Relying on City of Long Beach v. California Citizens for Neighborhood Empowerment (2003) 111 Cal.App.4th 302 [3 Cal.Rptr.3d 473], the City argues the public enforcement exemption applies here because its lawsuit was brought in the name of the City of Montebello to enforce a law aimed at public protection. In City of Long Beach, the court determined that despite the statute’s plain language exempting only actions “brought in the name of the people of the State of California by the Attorney General, district attorney, or city attorney, acting as a public prosecutor' " (italics omitted), ” it could reasonably infer the exemption “extended to all civil actions brought by state and local agencies to enforce laws aimed at consumer and/or public protection.” (Id. at pp. 306, 308.) The court therefore concluded the exemption applied to an action brought by the City of Long Beach. (Id. at pp. 307-308.)
In City of Colton v. Singletary (2012) 206 Cal.App.4th 751 [142 Cal.Rptr.3d 74], the court disagreed. There, the court found the language of section 425.16, subdivision (d) to clearly and unambiguously apply only to an action “brought in the name of the people of the State of California.' " (206 Cal.App.4th at p. 775.)
We agree with City of Colton that the plain language of section 425.16, subdivision (d) limits the public enforcement exemption to actions brought in the name of the people of the State of California, not to all civil actions brought by state and local agencies to enforce laws aimed at public protection. (See Jarrow Formulas, Inc. v. LaMarche (2003) 31 Cal.4th 728, 735 [3 Cal.Rptr.3d 636, 74 P.3d 737] ["The Legislature clearly knows how to create an exemption from the anti-SLAPP statute when it wishes to do so”].) This limitation is designed to exempt enforcement actions on issues of state-wide concern. Actions solely based on parochial issues are not aimed at protecting the citizenry at large and are thus undeserving of the exemption.
Here, the City’s lawsuit against appellants was not brought in the name of the People of the State of California, nor is the City suing on an issue of state-wide concern. The waste hauling contract concerns only Montebello and its citizens. We therefore conclude the public enforcement exemption does not apply.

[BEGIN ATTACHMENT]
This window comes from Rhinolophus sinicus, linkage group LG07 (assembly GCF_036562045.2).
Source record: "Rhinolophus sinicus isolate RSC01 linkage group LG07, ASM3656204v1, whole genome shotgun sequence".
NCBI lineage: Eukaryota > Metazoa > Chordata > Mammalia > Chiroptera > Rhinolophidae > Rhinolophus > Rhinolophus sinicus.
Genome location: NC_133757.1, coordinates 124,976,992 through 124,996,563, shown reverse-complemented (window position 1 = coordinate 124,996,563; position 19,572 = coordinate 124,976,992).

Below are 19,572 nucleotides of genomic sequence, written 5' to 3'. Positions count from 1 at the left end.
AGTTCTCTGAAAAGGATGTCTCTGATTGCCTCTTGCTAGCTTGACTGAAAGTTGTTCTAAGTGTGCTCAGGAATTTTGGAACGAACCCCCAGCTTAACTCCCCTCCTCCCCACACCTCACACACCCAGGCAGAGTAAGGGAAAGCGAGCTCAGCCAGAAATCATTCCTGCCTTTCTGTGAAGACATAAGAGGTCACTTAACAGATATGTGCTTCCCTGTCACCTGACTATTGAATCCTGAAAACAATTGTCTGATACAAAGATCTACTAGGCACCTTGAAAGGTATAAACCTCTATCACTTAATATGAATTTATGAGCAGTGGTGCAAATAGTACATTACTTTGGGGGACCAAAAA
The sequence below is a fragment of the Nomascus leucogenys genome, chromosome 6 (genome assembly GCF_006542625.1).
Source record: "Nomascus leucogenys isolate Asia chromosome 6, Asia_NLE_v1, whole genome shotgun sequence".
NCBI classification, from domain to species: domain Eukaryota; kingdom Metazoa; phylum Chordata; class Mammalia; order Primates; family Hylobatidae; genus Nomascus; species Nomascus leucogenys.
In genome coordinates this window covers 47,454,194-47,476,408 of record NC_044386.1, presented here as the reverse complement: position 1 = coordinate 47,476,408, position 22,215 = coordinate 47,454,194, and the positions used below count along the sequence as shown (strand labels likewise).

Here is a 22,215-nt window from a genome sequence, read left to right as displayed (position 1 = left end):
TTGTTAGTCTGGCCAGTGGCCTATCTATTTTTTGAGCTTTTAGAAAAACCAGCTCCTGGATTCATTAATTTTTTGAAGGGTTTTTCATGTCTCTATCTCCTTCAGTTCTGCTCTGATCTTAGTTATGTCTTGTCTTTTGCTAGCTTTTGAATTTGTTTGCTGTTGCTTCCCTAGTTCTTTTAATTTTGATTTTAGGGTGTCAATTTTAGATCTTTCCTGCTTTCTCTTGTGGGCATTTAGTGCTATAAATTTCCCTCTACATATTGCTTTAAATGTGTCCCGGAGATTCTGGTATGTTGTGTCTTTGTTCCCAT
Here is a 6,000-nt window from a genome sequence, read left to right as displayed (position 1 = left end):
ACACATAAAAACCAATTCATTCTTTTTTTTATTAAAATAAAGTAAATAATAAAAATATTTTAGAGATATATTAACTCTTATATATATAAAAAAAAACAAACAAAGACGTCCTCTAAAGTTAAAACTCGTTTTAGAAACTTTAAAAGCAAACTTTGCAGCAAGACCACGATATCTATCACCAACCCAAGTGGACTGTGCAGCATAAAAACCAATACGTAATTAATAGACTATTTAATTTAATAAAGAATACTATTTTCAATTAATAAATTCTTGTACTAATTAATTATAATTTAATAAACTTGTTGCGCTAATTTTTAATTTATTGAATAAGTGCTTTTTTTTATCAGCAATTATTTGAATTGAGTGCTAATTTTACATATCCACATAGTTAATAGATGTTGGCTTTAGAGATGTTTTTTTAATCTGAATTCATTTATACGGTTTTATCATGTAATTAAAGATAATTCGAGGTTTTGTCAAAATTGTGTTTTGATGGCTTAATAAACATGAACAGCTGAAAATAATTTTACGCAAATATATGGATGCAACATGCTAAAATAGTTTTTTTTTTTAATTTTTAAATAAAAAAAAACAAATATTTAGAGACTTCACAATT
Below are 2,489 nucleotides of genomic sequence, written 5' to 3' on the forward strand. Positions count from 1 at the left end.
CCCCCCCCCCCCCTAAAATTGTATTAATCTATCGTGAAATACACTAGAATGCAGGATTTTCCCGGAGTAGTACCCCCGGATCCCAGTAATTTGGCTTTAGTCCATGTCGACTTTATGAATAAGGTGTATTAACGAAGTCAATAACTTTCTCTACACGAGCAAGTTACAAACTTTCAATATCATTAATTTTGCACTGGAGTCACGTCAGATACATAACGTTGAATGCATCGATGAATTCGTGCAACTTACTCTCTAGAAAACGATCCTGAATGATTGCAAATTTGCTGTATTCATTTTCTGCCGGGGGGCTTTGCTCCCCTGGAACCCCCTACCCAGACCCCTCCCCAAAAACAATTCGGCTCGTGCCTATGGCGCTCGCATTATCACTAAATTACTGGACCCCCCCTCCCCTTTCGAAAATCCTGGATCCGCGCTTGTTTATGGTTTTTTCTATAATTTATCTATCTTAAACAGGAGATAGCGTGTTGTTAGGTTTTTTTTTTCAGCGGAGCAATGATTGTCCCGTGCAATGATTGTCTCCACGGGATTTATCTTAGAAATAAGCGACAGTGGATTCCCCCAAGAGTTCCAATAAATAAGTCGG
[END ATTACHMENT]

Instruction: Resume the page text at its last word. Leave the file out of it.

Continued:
4. Arising from Protected Activity
Appellants argue the council members’ public statements and votes and Torres’s actions relating to the Athens contract constituted protected activity within the meaning of section 425.16. We disagree. A legislator’s vote and “acts of governance mandated by law, without more, are not exercises of free speech or petition." (San Ramon Valley Fire Protection District v. Contra Costa County Employees’ Retirement Association (2004) 125 Cal.App.4th 343, 354 [22 Cal.Rptr.3d 724): see Nevada Comm'n on Ethics v. Carrigan (2011) 564 U.S.__ [180 L.Ed.2d 150, 131 S.Ct. 2343, 2350].)
In Carrigan, a city council member challenged a Nevada law prohibiting a legislator who had a conflict of interest both from voting on a proposal and advocating for or against it, arguing the law violated the First Amendment. (Nevada Comm'n on Ethics v. Carrigan, supra, 564 U.S. at p.___ [131 S.Ct. at p. 2345].) The United States Supreme Court held the restriction did not violate the legislator’s right to free speech because a legislator’s voting power does not constitute speech. The Supreme Court reasoned that because a legislator casts his vote as a political representative executing the legislative process on behalf of his constituents, he has no personal right in his vote. (564 U.S. at p. ___
[131 S.Ct. at p. 2350).) A legislator’s act of voting is therefore “conduct engaged in for an independent governmental purpose, ” not an act of communication conveying the legislator’s personal message. (Id. at pp.___-___ [131 S.Ct. at pp. 2350-2351.)
In San Ramon Valley Fire Protection District, the board of a county retirement system voted to require a fire protection district to increase its pension contributions to the retirement system. (San Ramon Valley Fire Protection District v. Contra Costa County Employees’ Retirement Association, supra, 125 Cal.App.4th at pp. 347-348.) Seeking to contribute a lesser amount, the district sued the board for mandamus and declaratory relief. The board brought a special motion to strike under the anti-SLAPP statute, arguing its decision to require additional pension contributions after a public hearing and a majority vote of the board’s members constituted protected activity. (Id. at pp. 348-349, 353.) The trial court denied the motion, and the appellate court affirmed, holding the board’s adoption of a pension contribution requirement was not an exercise of free speech or the right to petition. (Id. at pp. 346, 357.)
The court observed that a contrary decision would significantly burden the petition rights of those seeking review of government actions.
(San Ramon Valley Fire Protection District v. Contra Costa County Employees’ Retirement Association, supra, 125 Cal.App.4th at pp. 357-358.) Because many public entity decisions are arrived at after discussion and a vote at a public meeting, petitioners challenging those decisions would be forced to make a prima facie showing of merit at the pleading stage, which would “chill the resort to legitimate judicial oversight over potential abuses of legislative and administrative power.” (Id. at p. 358.)